Compulsive grooming occurs whenever cats groom so much that it results in hair loss, skin lesions, and skin irritation. Compulsive grooming can happen because of parasites, skin disorders or infections, varying degrees of pain, neurological issues, stress, or other body system disorders or diseases.
If you notice issues with your cat’s fur and skin due to grooming, take them to the vet. The lesions may need treatment, and the cat must be evaluated to ensure they’re not suffering from other conditions. You will have to treat the cause of the compulsive grooming to get it under control.
When To Contact a Vet
You should contact a vet if your cat is grooming less frequently or more frequently than before. Under-grooming and compulsive grooming can be signs of severe illnesses that need veterinary treatment.
How To Help Groom Your Cat
Whether your cat is under-grooming or over-grooming, here are some tips you can incorporate into your cat’s routine to help the grooming process go smoothly.
1. Create a Stress-Free Environment
Always try to create a stress-free environment for your cat. If the environment is stressful, your cat may groom less often due to fear or compulsively groom due to stress. Try to create a calm and safe environment for your cat so that your kitty grooms just the right amount.
2. Brush Regularly
Brush your cat regularly to mitigate hairballs and excessive hair loss. It is especially important for long-haired cats, unwell cats, seniors, young kittens, and overweight individuals. Likewise, short-haired cats can benefit from brushing as well.
You might need to introduce your cat to the brush first. With a proper introduction, cats will grow to love brush time. Alternatively, a wall-mounted brush can help a cat reach certain spots they want to groom in your absence.
3. Bathe When Needed
Bathing can motivate otherwise lazy cats to groom themselves after they’ve been cleaned. Bathing also helps control external parasites that might be lingering in your cat’s fur, and medicated shampoos can be beneficial when it comes to controlling some ailments (such as ringworm).
Even if your cat has no skin issues, a bath might help them cope, especially when they’re shedding their undercoat (often around spring or autumn).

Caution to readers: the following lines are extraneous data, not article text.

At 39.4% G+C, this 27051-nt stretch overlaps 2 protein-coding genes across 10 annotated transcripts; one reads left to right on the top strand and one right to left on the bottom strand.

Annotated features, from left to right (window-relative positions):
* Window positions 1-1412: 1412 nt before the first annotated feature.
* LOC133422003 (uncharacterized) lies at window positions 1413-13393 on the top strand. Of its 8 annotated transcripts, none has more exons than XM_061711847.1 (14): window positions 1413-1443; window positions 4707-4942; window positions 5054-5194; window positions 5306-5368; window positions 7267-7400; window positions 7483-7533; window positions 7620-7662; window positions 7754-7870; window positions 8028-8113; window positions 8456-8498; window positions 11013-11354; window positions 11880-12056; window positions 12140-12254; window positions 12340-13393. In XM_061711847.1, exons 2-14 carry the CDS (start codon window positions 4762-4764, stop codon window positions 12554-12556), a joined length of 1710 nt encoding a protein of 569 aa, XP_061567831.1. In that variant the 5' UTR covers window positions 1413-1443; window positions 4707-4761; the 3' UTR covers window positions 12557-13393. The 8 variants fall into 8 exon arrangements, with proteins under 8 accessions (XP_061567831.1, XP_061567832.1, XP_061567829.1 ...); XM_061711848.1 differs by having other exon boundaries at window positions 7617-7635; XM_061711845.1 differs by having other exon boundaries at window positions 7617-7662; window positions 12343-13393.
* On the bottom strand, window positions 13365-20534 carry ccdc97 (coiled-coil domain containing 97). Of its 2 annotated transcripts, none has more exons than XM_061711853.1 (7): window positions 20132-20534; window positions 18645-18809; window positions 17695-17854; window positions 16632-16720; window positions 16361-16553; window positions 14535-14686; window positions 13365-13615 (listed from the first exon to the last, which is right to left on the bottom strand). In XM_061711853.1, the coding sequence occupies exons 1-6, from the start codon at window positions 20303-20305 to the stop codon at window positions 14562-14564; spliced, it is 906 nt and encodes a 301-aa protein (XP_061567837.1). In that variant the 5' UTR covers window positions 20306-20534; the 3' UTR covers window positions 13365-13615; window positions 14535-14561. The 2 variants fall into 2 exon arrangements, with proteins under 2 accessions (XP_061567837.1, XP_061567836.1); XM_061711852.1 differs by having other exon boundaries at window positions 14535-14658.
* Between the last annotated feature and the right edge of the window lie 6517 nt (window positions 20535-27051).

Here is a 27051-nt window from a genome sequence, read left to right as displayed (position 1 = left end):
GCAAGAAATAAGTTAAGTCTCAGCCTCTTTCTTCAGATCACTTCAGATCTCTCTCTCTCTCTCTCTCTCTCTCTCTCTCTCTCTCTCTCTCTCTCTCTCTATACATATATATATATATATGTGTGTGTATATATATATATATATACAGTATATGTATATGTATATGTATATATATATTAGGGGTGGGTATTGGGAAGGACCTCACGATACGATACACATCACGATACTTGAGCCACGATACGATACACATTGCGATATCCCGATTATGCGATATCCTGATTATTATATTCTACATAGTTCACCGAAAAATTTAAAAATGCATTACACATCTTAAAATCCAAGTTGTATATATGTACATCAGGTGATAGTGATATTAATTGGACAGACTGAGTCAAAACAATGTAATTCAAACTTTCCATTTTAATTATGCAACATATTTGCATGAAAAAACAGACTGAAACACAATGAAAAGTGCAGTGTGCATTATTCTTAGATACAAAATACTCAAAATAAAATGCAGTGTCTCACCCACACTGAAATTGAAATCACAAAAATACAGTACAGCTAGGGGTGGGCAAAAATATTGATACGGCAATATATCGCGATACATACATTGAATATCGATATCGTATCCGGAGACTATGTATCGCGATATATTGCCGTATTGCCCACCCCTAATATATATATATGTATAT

- Only Natural Pet Shampoo - Our vegan, plant-based formulation is made with safe and natural...
- No Soap - A cat and dog wash free from soaps, glutens, dyes, DEA, sulfates and phthalates means it's...
- Colloidal Oatmeal - Formula soothes and nourishes dry, irritated skin, providing itchy skin relief...
Grooming your pet at home can help you save money and avoid stress, but only if you're armed with a great pet shampoo. We recommend Hepper's Colloidal Oatmeal Pet Shampoo, which has a pH-balanced, pet-safe formula made with natural ingredients like aloe vera and oatmeal. You won't find any irritants like phthalates, sulfates, dyes, or soaps, and the soothing formula will keep your pet's skin moisturized and happy. Plus, the cucumber and aloe scent will make you feel like you've been to the spa!
At Catster, we’ve admired Hepper for many years and decided to take a controlling ownership interest so that we could benefit from the outstanding designs of this cool cat company!
Cats clean themselves 30% to 50% of their waking hours using their tongue, paws, and forepaws. However, some cats groom too much or too little due to stress or underlying conditions. It’s essential to monitor your cat’s grooming to ensure they are as healthy as possible.
If you suspect your cat is under or over-grooming, contact your vet. In the meantime, try to create a stress-free environment and help your cat with the grooming process by brushing them regularly and bathing them when needed. Based on the underlying cause of your cat’s grooming problems, a vet can provide additional treatment tips.
- Why Do Cats Groom Themselves?
- How Often Should Cats Groom Themselves?
- How Cats Groom Themselves
- Under-Grooming and Compulsive Grooming
- How To Help Groom Your Cat
- Final Thoughts